The two-week trial will focus on claims by residents who lived and worked upstream of the Addicks and Barker reservoirs. The lawsuits allege the U.S. Army Corps of Engineers, which maintains the dams, knew their capacity would exceed federal land and inundate homes and businesses on adjacent private property. The trial focuses on 13 properties as test cases to determine whether the federal government would be liable for damage to flooded homes.
"People lost everything. People lost possessions, memories," said Daniel Charest, one of the attorneys for the residents and business owners, who are among hundreds of lawsuits filed in connection with flooding from the two reservoirs.
Charest said his clients are not questioning the actions of the Corps of Engineers, but they are due just compensation for the taking of their property. He said the Corps of Engineers knew for decades such flooding would happen.
But Harvey was a "historically large rainfall event" that was unprecedented, said William Shapiro, an attorney with the U.S. Department of Justice, which is representing the Corps of Engineers.
"Flooding in a storm of this size was inevitable," Shapiro said.
Harvey, which made landfall as a Category 4 storm on Aug. 25, 2017, killed 68 people and caused an estimated $125 billion in damage in Texas. In the Houston area, Harvey caused 36 deaths and flooded more than 150,000 homes.
Around the reservoirs, located about 20 miles (30 kilometers) west of downtown Houston, more than 10,000 properties flooded.
Houses downstream of the dams also flooded when officials released water after concerns the reservoirs could fail. Homeowners who were flooded downstream have also sued and their lawsuits are being handled separately.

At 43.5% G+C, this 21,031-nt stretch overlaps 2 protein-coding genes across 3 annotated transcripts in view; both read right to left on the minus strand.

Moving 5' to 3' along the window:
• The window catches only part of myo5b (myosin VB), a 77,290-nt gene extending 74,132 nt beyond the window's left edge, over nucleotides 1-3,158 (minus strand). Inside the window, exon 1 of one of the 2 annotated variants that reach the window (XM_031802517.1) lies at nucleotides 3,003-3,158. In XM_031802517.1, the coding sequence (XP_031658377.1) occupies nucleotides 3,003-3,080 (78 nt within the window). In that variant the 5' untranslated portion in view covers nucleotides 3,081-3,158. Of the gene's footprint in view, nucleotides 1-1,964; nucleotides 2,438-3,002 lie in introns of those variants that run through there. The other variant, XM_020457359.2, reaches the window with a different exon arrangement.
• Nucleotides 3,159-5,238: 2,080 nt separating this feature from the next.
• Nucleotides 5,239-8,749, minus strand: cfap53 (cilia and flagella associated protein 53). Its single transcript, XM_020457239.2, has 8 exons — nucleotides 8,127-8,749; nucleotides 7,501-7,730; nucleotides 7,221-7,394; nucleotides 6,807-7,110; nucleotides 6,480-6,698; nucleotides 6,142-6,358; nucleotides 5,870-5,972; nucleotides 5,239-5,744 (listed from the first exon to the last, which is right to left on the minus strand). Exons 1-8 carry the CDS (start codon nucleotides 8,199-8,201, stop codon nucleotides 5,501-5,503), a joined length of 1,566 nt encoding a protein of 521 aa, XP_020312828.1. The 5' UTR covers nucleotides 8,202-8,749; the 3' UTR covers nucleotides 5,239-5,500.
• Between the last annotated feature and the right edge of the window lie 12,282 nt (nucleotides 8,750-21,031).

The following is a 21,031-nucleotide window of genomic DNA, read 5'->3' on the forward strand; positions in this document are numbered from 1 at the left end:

When it doesn't rain, land around the two dams, built more than 70 years ago, is dry, green space with parks. Many residents who flooded said they were unaware their homes were built on land used as a reservoir.
During heavy rainfall events, the dams are closed to collect water from local bayous and creeks and ensure it doesn't flow at an uncontrolled rate downstream to downtown Houston and the Houston Ship Channel.
Shapiro said that during Harvey, the federal government's actions in operating the dams and controlling releases from it were done to prevent the loss of life and destruction of property downstream of the reservoirs.
Todd Banker, whose home is one of the 13 test properties, said his house was flooded for about a week. His family didn't have flood insurance and they had to use their savings, which has hurt their efforts to save money to provide for their 10-year-old daughter who has special needs.
"That's where it's really hit us," Banker said outside the courthouse during a break in testimony. "So, we just want to be back to where we thought we were. So, we know where we are for her future."
Banker and others who live upstream of the reservoirs allege the federal government violated the takings clause of the Fifth Amendment, which states that private property can't be taken for public use without just compensation. Their lawyers say structures upstream of the reservoirs were built in areas known as flood pools, where water collects as the dams fill up.
Their attorneys say the federal government doesn't own all the land that encompasses this flood pool and a portion of the flood pool is on private property.
The case is before Judge Charles Lettow on the U.S. Court of Federal Claims in Washington. D.C. His ruling on the issue of liability was expected to be issued sometime after the trial.